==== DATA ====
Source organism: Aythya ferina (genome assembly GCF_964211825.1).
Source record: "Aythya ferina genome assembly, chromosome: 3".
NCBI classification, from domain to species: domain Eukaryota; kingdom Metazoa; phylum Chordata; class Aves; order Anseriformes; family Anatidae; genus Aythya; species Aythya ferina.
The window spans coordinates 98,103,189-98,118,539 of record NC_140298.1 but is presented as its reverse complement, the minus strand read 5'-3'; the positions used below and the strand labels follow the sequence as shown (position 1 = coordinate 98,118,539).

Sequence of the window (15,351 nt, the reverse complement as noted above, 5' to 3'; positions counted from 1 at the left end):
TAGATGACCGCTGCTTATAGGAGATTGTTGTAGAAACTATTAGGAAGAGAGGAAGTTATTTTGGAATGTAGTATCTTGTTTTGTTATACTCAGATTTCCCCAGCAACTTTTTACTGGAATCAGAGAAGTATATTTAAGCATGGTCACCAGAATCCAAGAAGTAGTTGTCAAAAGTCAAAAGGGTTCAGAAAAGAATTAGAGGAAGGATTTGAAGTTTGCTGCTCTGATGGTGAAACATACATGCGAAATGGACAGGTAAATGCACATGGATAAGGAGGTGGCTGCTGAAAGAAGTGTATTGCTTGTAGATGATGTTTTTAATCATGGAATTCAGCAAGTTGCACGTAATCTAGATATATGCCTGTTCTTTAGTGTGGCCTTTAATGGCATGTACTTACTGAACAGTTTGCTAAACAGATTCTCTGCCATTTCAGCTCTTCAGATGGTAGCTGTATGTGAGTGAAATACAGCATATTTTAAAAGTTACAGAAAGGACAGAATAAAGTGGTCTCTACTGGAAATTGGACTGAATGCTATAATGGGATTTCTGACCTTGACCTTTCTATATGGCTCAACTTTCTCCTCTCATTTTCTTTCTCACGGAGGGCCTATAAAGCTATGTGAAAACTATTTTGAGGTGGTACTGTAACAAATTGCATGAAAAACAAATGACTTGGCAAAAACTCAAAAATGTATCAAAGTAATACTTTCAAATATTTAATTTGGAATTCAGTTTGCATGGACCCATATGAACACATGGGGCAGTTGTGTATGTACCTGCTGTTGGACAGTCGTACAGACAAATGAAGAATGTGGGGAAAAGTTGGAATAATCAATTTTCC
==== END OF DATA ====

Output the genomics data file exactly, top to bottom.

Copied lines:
Source organism: Aythya ferina (genome assembly GCF_964211825.1).
Source record: "Aythya ferina genome assembly, chromosome: 3".
NCBI classification, from domain to species: domain Eukaryota; kingdom Metazoa; phylum Chordata; class Aves; order Anseriformes; family Anatidae; genus Aythya; species Aythya ferina.
The window spans coordinates 98,103,189-98,118,539 of record NC_140298.1 but is presented as its reverse complement, the minus strand read 5'-3'; the positions used below and the strand labels follow the sequence as shown (position 1 = coordinate 98,118,539).

Sequence of the window (15,351 nt, the reverse complement as noted above, 5' to 3'; positions counted from 1 at the left end):
TAGATGACCGCTGCTTATAGGAGATTGTTGTAGAAACTATTAGGAAGAGAGGAAGTTATTTTGGAATGTAGTATCTTGTTTTGTTATACTCAGATTTCCCCAGCAACTTTTTACTGGAATCAGAGAAGTATATTTAAGCATGGTCACCAGAATCCAAGAAGTAGTTGTCAAAAGTCAAAAGGGTTCAGAAAAGAATTAGAGGAAGGATTTGAAGTTTGCTGCTCTGATGGTGAAACATACATGCGAAATGGACAGGTAAATGCACATGGATAAGGAGGTGGCTGCTGAAAGAAGTGTATTGCTTGTAGATGATGTTTTTAATCATGGAATTCAGCAAGTTGCACGTAATCTAGATATATGCCTGTTCTTTAGTGTGGCCTTTAATGGCATGTACTTACTGAACAGTTTGCTAAACAGATTCTCTGCCATTTCAGCTCTTCAGATGGTAGCTGTATGTGAGTGAAATACAGCATATTTTAAAAGTTACAGAAAGGACAGAATAAAGTGGTCTCTACTGGAAATTGGACTGAATGCTATAATGGGATTTCTGACCTTGACCTTTCTATATGGCTCAACTTTCTCCTCTCATTTTCTTTCTCACGGAGGGCCTATAAAGCTATGTGAAAACTATTTTGAGGTGGTACTGTAACAAATTGCATGAAAAACAAATGACTTGGCAAAAACTCAAAAATGTATCAAAGTAATACTTTCAAATATTTAATTTGGAATTCAGTTTGCATGGACCCATATGAACACATGGGGCAGTTGTGTATGTACCTGCTGTTGGACAGTCGTACAGACAAATGAAGAATGTGGGGAAAAGTTGGAATAATCAATTTTCC